The maps were current as of 7:20 a.m. MDT on Friday. Red Flag Warnings can change throughout the day as the National Weather Service offices around the country update and revise their forecasts and maps. For the most current data visit this NWS site.
The California Department of Forestry and Fire Protection has released what they call a “Green Sheet”, a summary of the burnover of an engine that occurred as it was making a mobile attack on the Pacheco Fire, which eventually burned 341 acres in Calaveras County south of Valley Springs.
On July 12, 2016, a CAL FIRE Type 3 Model 34 engine (E1) attempted to start a mobile attack toward the head of a vegetation fire. Firefighters deployed two lines, but before they could anchor and start the mobile attack, the main fire and several spot fires converged on the fire engine. One firefighter took refuge in the engine, and one firefighter ran into the green. The engine sustained damage from the fire. Neither firefighter was injured.
- Weather: 89°, 21% relative humidity, winds 9 mph from the west and shifting, taken from the Campo Seco RAWS at 1400 hours.
- Fuel Type: Approximately two feet tall grass.
- Topography: Southeast aspect, rolling topography with multiple draws
- Fire Behavior: Sheeting, fire whirls, spotting
SEQUENCE OF EVENTS
On July 12, 2016, at approximately 1314 hours, CAL FIRE and local government resources were dispatched to a vegetation fire in the vicinity of Langford Pacheco Road and Milton Road in Calaveras County. The initial report on conditions given by the Air Attack at 1329 hours was 15 acres of grass woodland and spotting out in front of the main fire. At 1356 hours, the fire was reported to be 100 acres in size and spotting under the column.
A CAL FIRE engine (E1) arrived at scene at 1345 hours and was assigned Division R, the right flank of the fire. The crew met with a Battalion Chief (BC1) and came up with a plan to create an anchor point and start a mobile attack toward the head of the fire. A second CAL FIRE Engine (E2) and Dozer (D1) were just behind E1.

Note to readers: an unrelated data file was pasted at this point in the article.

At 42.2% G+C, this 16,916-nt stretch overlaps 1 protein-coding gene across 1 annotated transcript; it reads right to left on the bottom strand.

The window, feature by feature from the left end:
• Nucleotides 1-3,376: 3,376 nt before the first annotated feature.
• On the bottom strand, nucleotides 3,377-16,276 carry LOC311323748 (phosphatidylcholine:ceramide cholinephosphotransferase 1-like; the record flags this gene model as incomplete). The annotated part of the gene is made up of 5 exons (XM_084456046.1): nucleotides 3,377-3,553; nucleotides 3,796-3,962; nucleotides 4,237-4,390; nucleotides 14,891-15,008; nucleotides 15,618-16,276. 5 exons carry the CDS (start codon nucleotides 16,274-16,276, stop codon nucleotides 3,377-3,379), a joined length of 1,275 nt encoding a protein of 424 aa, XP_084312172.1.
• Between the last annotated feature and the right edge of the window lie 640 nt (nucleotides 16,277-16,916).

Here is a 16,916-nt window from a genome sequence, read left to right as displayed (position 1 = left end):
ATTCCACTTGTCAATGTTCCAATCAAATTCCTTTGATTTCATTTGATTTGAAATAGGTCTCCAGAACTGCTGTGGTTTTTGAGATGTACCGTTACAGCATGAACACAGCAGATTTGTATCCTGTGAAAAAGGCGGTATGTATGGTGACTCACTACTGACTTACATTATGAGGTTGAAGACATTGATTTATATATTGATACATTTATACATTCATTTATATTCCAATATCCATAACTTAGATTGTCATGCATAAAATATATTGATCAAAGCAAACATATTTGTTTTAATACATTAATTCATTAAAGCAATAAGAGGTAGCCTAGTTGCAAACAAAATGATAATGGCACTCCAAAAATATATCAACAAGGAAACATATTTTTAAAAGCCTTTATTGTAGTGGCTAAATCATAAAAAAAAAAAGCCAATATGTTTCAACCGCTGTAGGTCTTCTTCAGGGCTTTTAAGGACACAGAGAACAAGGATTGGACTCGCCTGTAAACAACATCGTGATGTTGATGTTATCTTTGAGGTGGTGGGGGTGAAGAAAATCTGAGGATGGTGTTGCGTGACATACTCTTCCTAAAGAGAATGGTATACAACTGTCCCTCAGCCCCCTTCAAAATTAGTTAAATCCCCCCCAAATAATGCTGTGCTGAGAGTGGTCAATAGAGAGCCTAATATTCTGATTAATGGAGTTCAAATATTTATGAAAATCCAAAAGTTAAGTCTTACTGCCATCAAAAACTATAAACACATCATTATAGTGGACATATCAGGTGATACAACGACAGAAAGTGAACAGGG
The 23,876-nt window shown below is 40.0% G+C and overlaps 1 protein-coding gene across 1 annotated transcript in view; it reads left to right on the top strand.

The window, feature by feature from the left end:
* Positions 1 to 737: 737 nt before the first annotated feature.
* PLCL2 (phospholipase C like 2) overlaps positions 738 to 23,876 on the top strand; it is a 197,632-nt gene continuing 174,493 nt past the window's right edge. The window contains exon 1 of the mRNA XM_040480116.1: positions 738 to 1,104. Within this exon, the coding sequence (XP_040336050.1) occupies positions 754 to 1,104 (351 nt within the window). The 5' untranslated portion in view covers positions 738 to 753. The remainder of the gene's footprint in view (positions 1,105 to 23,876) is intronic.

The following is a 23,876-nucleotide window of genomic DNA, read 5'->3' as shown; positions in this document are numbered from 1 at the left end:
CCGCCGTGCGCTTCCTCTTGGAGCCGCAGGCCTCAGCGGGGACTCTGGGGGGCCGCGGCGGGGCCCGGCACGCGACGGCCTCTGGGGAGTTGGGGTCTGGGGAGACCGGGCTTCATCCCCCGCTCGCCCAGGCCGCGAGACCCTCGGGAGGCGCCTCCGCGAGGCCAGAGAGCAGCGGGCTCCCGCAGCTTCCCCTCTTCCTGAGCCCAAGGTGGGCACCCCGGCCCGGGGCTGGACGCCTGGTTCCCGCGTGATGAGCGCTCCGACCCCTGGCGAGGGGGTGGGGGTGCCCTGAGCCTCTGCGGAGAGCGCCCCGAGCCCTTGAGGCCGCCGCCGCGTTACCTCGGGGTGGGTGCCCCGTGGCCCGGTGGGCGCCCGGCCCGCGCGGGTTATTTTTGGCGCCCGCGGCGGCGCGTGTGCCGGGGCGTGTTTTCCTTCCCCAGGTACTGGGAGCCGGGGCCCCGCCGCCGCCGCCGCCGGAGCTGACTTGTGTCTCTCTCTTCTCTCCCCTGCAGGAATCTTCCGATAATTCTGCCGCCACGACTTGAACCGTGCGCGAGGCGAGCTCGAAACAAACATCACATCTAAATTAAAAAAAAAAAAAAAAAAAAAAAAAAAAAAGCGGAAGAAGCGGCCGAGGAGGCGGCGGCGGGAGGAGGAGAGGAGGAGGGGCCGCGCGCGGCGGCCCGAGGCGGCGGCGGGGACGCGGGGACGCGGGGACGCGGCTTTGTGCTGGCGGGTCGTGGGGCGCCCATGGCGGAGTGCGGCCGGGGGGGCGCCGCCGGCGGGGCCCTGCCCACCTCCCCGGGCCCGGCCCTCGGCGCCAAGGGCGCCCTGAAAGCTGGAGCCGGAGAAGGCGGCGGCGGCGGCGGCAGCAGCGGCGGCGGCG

As E1 crossed through a gate to make access to the fire. E1 stopped in the green and deployed a one inch THY-600 Angus line manufactured by Rawhide Fire, with a 3/8 inch tip for the mobile attack and a reel line to pick up any spot fires. The Captain (FC1) on E1 saw the engine was between the main fire and multiple spot fires. Winds were shifting and the fire behavior was erratic so FC1 from E1 gave the order to pick up the lines so they could move to a better location. As the two firefighters (FF1 and FF2) began to roll up the hose, the main fire and spot fires converged and burned up to the engine. FF1 jumped into the engine while FF2 ran away from the engine into the green, losing his helmet. FC1 lost sight of FF2, and seeing only flames, announced on the tactical frequency that a fire fighter had been burned over. Engine E2 radioed to E1 that they were heading toward them. A large fire whirl was between E2 and E1.
Uninjured, FF2 looked back toward E1 from the green and saw the under carriage of the engine was on fire. FF2 contacted E1 on the radio and told them the engine was on fire. FF1 exited the cab and used the reel line to extinguish the fire under the engine.
Flame impingement caused the airlines above the frame rails to burst. When the air pressure dropped below 60 psi, FC1 was unable to release the spring brake. FF2 ran back to E1. A helicopter dropped water around E1 while D1 constructed line around a portion of E1 to protect the crew. FC1 notified the Incident Commander that all personnel were accounted for and in a good location.
There were no injuries. E1 sustained heat damage to the tires, fenders, lens covers, air brake lines and pump panel.
SAFETY ISSUES FOR REVIEW AND LESSONS LEARNED
STANDARD FIRE ORDERS
- Base all actions on current and expected fire behavior.
WATCH OUT SITUATIONS
- Wind increases and/or changes direction.